51 Pages Posted: 26 Sep 2019
Date Written: September 6, 2019
Union organizing strategies often become collective bargaining strategies. The latest organizing trend is “alt,” short for “alternative-labor” and invoked where unions or non-profits mobilize workers for better working conditions but not necessarily membership. The efforts are difficult to define with specificity, but through-lines exist: alt-labor’s constituent groups are marked by three non-standard relationships to law that generate exceptional conceptions of group membership, challenge organizing’s presumptive outer-bounds, and prove how even bad doctrine can be harnessed for good. True to form, these alt-labor innovations in organizing can be spotted in recent campaigns where the activists are already assembled and scrutiny instead surrounds how the group is negotiating. The era of alt-bargaining, I argue, is upon us. I make this case through a series of narratives surveying a number of recent bargaining campaigns in Chicago, Denver, St. Paul, and across five southern states. While alt-bargaining has obvious overlap with the so-called “bargaining for the common good” approach to negotiations, which prioritizes community-centric demands, its true promise arises from the insight that the sustainability of its three legal orientations rest on how members and non-members come to understand the nature of that “community.” Alt-bargaining has revealed that when bargaining interests are viewed more as relational opportunities than coalitional glue, the interests — and the number of seats on the union side of the table — expand.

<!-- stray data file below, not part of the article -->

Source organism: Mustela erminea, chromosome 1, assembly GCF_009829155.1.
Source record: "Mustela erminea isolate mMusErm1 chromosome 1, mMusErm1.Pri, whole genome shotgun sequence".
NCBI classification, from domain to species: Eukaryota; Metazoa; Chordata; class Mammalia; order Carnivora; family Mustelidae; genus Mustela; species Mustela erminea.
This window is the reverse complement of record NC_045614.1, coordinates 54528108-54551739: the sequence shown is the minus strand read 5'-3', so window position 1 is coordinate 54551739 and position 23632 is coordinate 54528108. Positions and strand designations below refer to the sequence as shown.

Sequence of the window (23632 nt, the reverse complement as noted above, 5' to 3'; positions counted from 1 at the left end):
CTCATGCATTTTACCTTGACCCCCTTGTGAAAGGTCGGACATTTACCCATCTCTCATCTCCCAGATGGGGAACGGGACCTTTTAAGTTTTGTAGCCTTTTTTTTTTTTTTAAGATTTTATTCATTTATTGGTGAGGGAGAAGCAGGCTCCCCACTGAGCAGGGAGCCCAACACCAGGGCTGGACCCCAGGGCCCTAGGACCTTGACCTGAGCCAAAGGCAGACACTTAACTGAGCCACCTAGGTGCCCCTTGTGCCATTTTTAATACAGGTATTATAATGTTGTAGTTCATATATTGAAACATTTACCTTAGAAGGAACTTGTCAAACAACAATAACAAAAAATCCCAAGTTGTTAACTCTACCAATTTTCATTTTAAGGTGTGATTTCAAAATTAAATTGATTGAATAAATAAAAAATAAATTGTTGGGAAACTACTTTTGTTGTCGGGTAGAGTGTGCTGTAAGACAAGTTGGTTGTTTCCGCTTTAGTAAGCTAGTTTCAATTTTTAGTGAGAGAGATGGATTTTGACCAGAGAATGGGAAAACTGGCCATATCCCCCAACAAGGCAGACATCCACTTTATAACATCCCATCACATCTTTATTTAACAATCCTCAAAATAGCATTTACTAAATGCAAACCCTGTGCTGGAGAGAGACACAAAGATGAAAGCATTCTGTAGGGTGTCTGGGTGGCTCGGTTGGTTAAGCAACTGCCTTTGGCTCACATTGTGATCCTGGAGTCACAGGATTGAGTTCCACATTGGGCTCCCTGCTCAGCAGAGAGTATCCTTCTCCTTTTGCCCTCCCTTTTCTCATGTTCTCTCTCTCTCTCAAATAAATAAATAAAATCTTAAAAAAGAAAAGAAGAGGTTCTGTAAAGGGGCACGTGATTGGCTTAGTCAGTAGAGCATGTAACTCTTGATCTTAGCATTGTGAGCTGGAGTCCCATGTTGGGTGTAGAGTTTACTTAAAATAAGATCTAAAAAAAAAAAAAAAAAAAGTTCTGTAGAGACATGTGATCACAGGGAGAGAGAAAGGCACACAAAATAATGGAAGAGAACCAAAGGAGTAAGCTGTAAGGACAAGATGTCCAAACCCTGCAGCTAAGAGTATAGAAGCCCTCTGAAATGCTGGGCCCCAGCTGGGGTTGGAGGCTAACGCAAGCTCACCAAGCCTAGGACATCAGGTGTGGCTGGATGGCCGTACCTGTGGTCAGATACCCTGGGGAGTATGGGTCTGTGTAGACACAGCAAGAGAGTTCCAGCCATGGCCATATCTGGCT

Keywords: labor, unions, teacher strikes, bargaining, bargaining for the common good, alt-labor
JEL Classification: J51, J52, J53
Suggested Citation: Suggested Citation